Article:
Two and a half years into his presidency, President Donald Trump‘s tax returns still remain a mystery—though not for a lack of trying. Following efforts by House Democrats and state lawmakers that have gotten tied up in the courts, the Manhattan District Attorney’s office is the latest to join the ongoing fight, reportedly issuing a new subpoena to accounting firm Mazars USA. The New York Times reports that the D.A.’s office, led by Manhattan D.A. Cyrus R. Vance Jr., is asking for “a range of tax documents” from both Trump himself and the Trump Organization, including Trump’s federal and state tax returns dating back to 2011.
The new subpoena is part of the district attorney’s ongoing investigation into the $130,000 payment made to Stormy Daniels, which former attorney Michael Cohen paid and was later reimbursed for by Trump and the Trump Organization. The Times previously reported that the Manhattan office had subpoenaed the Trump Organization and National Enquirer publisher American Media Inc. over the summer as part of the new investigation, and CNN reports that Manhattan prosecutors recently interviewed Cohen at the federal prison where he’s serving a three-year sentence. According to the Times, Vance’s office is hoping to determine whether the Daniels payment violated any state laws, particularly if it was falsely accounted for as a legal expense. (Falsifying business records “can be a crime” in New York, the Times notes, though it only becomes a felony if the records were filed to “commit or conceal” an additional crime.) The district attorney has not said whether their broad request for Trump’s tax returns indicates that they’re expanding the scope of their inquiry.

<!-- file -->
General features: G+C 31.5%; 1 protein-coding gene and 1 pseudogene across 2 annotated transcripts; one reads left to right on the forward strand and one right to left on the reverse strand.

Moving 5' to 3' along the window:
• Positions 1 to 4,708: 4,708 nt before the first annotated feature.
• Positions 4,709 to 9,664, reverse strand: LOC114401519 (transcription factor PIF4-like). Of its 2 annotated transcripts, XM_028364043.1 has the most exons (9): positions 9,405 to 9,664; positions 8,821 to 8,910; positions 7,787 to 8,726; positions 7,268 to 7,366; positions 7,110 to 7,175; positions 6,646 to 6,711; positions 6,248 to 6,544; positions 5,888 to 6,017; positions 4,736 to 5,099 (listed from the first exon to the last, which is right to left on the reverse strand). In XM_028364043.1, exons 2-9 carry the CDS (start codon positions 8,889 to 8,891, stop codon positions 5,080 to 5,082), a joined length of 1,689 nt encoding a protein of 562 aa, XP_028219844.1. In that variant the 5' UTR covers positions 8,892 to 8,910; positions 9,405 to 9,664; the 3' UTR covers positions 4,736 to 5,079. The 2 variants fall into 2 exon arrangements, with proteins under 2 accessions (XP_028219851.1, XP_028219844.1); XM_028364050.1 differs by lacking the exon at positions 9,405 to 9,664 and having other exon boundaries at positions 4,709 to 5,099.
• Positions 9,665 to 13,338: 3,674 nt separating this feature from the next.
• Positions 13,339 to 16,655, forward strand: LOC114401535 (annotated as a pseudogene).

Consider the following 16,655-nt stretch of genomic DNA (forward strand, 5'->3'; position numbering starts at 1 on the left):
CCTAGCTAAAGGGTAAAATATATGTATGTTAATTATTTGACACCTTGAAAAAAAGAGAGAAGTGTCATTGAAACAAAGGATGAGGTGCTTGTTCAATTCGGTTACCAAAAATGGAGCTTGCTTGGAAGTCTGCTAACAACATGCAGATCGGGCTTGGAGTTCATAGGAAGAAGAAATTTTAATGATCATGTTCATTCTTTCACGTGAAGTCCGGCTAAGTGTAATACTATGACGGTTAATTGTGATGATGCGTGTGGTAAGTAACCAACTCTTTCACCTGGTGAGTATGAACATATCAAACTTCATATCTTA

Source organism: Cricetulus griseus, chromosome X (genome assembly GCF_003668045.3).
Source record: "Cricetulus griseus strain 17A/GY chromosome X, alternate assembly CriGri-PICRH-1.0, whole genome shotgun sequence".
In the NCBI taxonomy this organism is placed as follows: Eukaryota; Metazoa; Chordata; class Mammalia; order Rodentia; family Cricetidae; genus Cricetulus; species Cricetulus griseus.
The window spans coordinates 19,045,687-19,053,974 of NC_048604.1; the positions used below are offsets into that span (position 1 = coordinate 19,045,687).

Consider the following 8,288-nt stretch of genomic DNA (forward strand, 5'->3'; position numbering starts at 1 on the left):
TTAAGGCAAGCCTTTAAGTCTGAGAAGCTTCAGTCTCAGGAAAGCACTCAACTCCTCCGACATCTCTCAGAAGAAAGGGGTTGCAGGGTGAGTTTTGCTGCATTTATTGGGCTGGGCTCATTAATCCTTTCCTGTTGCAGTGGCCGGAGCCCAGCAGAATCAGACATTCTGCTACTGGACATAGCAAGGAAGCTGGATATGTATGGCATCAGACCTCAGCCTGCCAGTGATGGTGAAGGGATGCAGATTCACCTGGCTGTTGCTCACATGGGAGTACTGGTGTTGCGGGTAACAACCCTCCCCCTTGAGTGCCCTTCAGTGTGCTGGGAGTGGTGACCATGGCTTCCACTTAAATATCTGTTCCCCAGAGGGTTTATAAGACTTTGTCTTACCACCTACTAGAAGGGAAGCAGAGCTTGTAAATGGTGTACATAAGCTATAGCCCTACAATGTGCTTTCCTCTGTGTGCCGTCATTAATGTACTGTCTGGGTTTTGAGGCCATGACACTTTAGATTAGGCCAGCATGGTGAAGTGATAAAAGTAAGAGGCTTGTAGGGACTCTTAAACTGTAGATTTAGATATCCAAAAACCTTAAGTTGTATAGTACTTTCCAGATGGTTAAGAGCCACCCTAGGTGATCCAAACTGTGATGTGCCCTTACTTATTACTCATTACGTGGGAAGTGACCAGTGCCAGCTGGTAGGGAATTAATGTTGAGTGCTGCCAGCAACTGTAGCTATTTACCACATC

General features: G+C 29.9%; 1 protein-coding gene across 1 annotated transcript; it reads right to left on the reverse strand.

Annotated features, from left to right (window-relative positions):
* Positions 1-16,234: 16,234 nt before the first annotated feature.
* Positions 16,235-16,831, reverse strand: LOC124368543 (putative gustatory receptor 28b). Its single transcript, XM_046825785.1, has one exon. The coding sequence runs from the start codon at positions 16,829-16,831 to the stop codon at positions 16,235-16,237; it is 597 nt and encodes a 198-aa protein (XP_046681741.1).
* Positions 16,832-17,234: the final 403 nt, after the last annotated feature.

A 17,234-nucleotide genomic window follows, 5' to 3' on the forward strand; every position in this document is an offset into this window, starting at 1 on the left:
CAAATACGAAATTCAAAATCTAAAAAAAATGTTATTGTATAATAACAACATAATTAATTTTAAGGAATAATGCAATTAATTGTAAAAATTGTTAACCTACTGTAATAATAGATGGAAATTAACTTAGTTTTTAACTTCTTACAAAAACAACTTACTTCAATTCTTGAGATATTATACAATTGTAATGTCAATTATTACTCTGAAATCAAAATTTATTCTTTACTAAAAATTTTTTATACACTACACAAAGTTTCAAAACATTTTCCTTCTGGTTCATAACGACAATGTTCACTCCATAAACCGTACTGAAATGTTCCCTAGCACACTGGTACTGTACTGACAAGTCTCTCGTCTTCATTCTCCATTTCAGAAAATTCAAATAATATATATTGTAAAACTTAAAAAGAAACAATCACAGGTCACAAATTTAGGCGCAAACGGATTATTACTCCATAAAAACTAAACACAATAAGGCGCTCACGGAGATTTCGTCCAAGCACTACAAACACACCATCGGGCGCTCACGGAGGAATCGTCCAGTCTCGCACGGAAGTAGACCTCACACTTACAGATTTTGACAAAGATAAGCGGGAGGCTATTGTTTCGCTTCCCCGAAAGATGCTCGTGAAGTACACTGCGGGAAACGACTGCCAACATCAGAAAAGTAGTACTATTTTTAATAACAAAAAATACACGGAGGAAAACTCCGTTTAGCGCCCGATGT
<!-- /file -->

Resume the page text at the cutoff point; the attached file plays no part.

It remains to be seen whether or not the Manhattan prosecutors will fare better at getting their hands on Trump’s taxes than other governmental bodies. House Democrats’ efforts to subpoena Trump’s tax returns is one of many Trump subpoenas to be tied up in the courts, and the president sued after New York state lawmakers passed a law allowing them to pass Trump’s state tax returns over to certain House committees if requested. The Trump Organization has previously referred to the Manhattan investigation as a “political hit job” and “harassment of the president, his family and his business,” though the Times reports that it has been complying with the previous subpoena issued for documents related to the company. As that suggests, Vance’s subpoena could potentially have a better chance at actually panning out than other Trump tax efforts, given that it’s part of an ongoing criminal investigation with a sitting grand jury. (It’s also possible that the Trump Organization could negotiate to limit the subpoena’s scope, the Times notes.) For their part, Mazars USA said in a statement to the Times that it “will respect the legal process and fully comply with its legal obligations”—though it didn’t say whether it, too, could soon be jumping into the legal fray with a lawsuit to block the subpoena of its own.
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